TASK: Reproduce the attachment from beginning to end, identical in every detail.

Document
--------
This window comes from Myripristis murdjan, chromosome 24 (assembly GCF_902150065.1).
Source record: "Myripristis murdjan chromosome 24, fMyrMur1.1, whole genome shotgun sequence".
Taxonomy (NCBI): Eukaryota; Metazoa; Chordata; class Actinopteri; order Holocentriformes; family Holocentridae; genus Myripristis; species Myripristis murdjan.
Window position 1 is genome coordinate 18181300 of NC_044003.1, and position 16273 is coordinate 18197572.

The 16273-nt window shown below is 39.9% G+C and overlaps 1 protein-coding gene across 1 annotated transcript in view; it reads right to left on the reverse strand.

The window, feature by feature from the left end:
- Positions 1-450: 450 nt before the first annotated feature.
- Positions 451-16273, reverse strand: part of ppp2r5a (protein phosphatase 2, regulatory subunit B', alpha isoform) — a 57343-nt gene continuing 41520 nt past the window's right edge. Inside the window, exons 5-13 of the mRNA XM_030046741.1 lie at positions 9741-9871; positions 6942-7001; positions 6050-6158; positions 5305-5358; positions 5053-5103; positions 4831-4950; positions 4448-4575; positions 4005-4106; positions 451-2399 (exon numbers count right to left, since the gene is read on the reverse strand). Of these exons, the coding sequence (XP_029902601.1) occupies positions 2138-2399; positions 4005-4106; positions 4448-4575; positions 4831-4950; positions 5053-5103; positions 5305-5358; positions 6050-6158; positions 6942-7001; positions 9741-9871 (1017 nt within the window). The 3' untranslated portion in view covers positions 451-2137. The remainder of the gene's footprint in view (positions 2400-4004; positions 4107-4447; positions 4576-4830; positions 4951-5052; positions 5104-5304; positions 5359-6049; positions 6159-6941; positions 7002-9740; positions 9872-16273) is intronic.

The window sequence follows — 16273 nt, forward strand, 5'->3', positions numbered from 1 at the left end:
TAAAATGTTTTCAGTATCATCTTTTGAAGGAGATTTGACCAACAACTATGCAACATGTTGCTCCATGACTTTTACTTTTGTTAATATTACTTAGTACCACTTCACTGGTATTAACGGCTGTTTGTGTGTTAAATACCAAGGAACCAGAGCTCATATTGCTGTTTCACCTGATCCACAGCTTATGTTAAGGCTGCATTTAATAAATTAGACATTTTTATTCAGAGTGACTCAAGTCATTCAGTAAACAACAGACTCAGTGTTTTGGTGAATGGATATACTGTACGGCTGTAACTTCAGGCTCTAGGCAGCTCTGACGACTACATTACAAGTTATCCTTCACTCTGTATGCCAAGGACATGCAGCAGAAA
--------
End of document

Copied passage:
This window comes from Myripristis murdjan, chromosome 24 (assembly GCF_902150065.1).
Source record: "Myripristis murdjan chromosome 24, fMyrMur1.1, whole genome shotgun sequence".
Taxonomy (NCBI): Eukaryota; Metazoa; Chordata; class Actinopteri; order Holocentriformes; family Holocentridae; genus Myripristis; species Myripristis murdjan.
Window position 1 is genome coordinate 18181300 of NC_044003.1, and position 16273 is coordinate 18197572.

The 16273-nt window shown below is 39.9% G+C and overlaps 1 protein-coding gene across 1 annotated transcript in view; it reads right to left on the reverse strand.

The window, feature by feature from the left end:
- Positions 1-450: 450 nt before the first annotated feature.
- Positions 451-16273, reverse strand: part of ppp2r5a (protein phosphatase 2, regulatory subunit B', alpha isoform) — a 57343-nt gene continuing 41520 nt past the window's right edge. Inside the window, exons 5-13 of the mRNA XM_030046741.1 lie at positions 9741-9871; positions 6942-7001; positions 6050-6158; positions 5305-5358; positions 5053-5103; positions 4831-4950; positions 4448-4575; positions 4005-4106; positions 451-2399 (exon numbers count right to left, since the gene is read on the reverse strand). Of these exons, the coding sequence (XP_029902601.1) occupies positions 2138-2399; positions 4005-4106; positions 4448-4575; positions 4831-4950; positions 5053-5103; positions 5305-5358; positions 6050-6158; positions 6942-7001; positions 9741-9871 (1017 nt within the window). The 3' untranslated portion in view covers positions 451-2137. The remainder of the gene's footprint in view (positions 2400-4004; positions 4107-4447; positions 4576-4830; positions 4951-5052; positions 5104-5304; positions 5359-6049; positions 6159-6941; positions 7002-9740; positions 9872-16273) is intronic.

The window sequence follows — 16273 nt, forward strand, 5'->3', positions numbered from 1 at the left end:
TAAAATGTTTTCAGTATCATCTTTTGAAGGAGATTTGACCAACAACTATGCAACATGTTGCTCCATGACTTTTACTTTTGTTAATATTACTTAGTACCACTTCACTGGTATTAACGGCTGTTTGTGTGTTAAATACCAAGGAACCAGAGCTCATATTGCTGTTTCACCTGATCCACAGCTTATGTTAAGGCTGCATTTAATAAATTAGACATTTTTATTCAGAGTGACTCAAGTCATTCAGTAAACAACAGACTCAGTGTTTTGGTGAATGGATATACTGTACGGCTGTAACTTCAGGCTCTAGGCAGCTCTGACGACTACATTACAAGTTATCCTTCACTCTGTATGCCAAGGACATGCAGCAGAAA